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Only 4% of Poles, Slovaks and Czechs Protected by a CO Detector- Honeywell Survey

For many, a smoke alarm is an essential – if not required -- part of household safety. The danger posed by fire in the home is well publicised and most people take the threat seriously. So imagine the risk posed by something equally deadly but that, unlike fire, is invisible, has no smell and makes no sound.

Carbon Monoxide (CO) gas cannot be detected by human senses yet can be lethal after prolonged exposure. The highly toxic gas is produced when an organic fuel, such as wood, coal, oil or natural gas, does not properly combust. Badly installed and poorly maintained domestic appliances are a common cause of CO leaks in the home, particularly during the winter when heating appliances are used the most.

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Yet despite its dangers a new survey by Honeywell has shown that, among residents in three countries across Central and Eastern Europe, the dangers of CO are still poorly understood. We quizzed more than more than 3,000 residents living in Poland, Slovakia and the Czech Republic, and found that while a vast majority of people used at least one appliance powered by an organic fuel source at home, such as a boiler or wood burner, very few understood the potential of their systems to leak CO and the risk to human health posed by the gas.

While 74% of respondents in the Czech Republic and 83% in Slovakia said they had at least one organic fuel-burning appliance in the home, only 3% and 1% respectively had invested in a CO detector, while in Poland 28% incorrectly stated that they don’t need a CO detector as they already have a smoke alarm even though these devices are not capable of detecting the gas. Worryingly, an average of 39% of respondents living in the Czech Republic, Slovakia and Poland fail to conduct regular maintenance of their organic fuel-powered appliances, while an average of almost a quarter (23%) of respondents said they took no steps at all that would help prevent CO leaks from occurring.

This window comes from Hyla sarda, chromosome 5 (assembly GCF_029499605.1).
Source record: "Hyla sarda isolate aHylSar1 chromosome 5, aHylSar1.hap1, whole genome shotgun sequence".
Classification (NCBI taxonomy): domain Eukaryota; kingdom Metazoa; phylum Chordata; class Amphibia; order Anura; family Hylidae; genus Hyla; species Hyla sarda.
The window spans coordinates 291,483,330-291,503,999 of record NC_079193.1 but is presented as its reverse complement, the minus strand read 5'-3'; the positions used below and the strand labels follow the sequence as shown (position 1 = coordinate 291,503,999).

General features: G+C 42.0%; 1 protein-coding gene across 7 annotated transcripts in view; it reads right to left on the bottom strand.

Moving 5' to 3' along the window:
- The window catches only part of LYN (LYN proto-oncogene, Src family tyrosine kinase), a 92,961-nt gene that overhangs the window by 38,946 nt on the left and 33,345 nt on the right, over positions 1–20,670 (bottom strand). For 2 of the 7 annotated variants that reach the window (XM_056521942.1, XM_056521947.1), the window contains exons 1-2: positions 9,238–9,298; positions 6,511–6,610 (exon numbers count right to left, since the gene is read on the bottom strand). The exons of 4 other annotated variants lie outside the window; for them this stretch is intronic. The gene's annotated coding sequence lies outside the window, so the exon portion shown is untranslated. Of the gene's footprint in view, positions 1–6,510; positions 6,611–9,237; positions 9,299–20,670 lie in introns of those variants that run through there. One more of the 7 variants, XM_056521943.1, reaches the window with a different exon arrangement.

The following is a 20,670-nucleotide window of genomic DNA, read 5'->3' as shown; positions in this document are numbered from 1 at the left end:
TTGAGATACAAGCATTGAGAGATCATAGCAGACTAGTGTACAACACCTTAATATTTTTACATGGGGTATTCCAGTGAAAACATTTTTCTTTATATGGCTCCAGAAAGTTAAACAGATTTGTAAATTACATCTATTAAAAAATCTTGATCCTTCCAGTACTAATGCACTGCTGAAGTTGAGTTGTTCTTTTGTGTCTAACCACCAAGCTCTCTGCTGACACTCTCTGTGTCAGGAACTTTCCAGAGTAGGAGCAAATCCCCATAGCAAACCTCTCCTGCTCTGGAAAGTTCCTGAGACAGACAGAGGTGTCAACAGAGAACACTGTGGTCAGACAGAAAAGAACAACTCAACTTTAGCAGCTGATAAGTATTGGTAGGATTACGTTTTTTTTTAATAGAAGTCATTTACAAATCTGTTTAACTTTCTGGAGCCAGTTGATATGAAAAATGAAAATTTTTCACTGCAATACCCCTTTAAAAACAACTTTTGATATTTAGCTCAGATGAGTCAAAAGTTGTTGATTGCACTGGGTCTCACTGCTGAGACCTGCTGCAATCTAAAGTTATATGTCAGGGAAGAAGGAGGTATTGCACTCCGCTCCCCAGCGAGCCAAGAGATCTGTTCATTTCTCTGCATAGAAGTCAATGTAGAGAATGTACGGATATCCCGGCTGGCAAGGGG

“Our surveys show people are underestimating the risk of CO leakage in their homes,” said Wojciech Krajewski, regional sales leader for Honeywell Environmental and Energy Solutions-Eastern Europe. “Regular maintenance of fuel-burning household appliances -- along with proper installation and ventilation, timely repair work and safe operation of these systems -- is critical to reducing the risk of CO poisoning. Because the level of gas in the air typically builds over a considerable time period, it is also important that homeowners select a high quality CO detector that is certified to industry standards, in addition to a smoke alarm, in order to maximize their safety indoors.”

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Despite the risks, only an average of 4% of residents across the three countries said they were using a CO detector to protect their household. While steps such as regular cleaning and maintenance of appliances and ensuring adequate ventilation in the home help reduce the risk of a leak, the only way to detect the presence of CO is with a dedicated CO detector. Consequently Honeywell has teamed up with emergency responders and leading public figures in each of the countries to help promote the danger of CO and provide people with advice on how to stay safe during the heating season.

CO detectors work by constantly monitor air quality, alerting the user to the presence of CO long before it reaches harmful levels. Honeywell is one of the world’s leading manufacturers of EN50291-certified CO detectors. This industry-recognized certification ensures high quality performance over the system’s design life. CO detectors are inexpensive, quick-to-install and easy-to-use, making them an effective way for anyone to significantly reduce the threat of CO poisoning in their home. To learn more about the dangers of CO and get details of Honeywell’s range of certified CO detectors click here.

Chris Martin
Europe, Middle East & Africa
+44 779 400 7289  - Mobile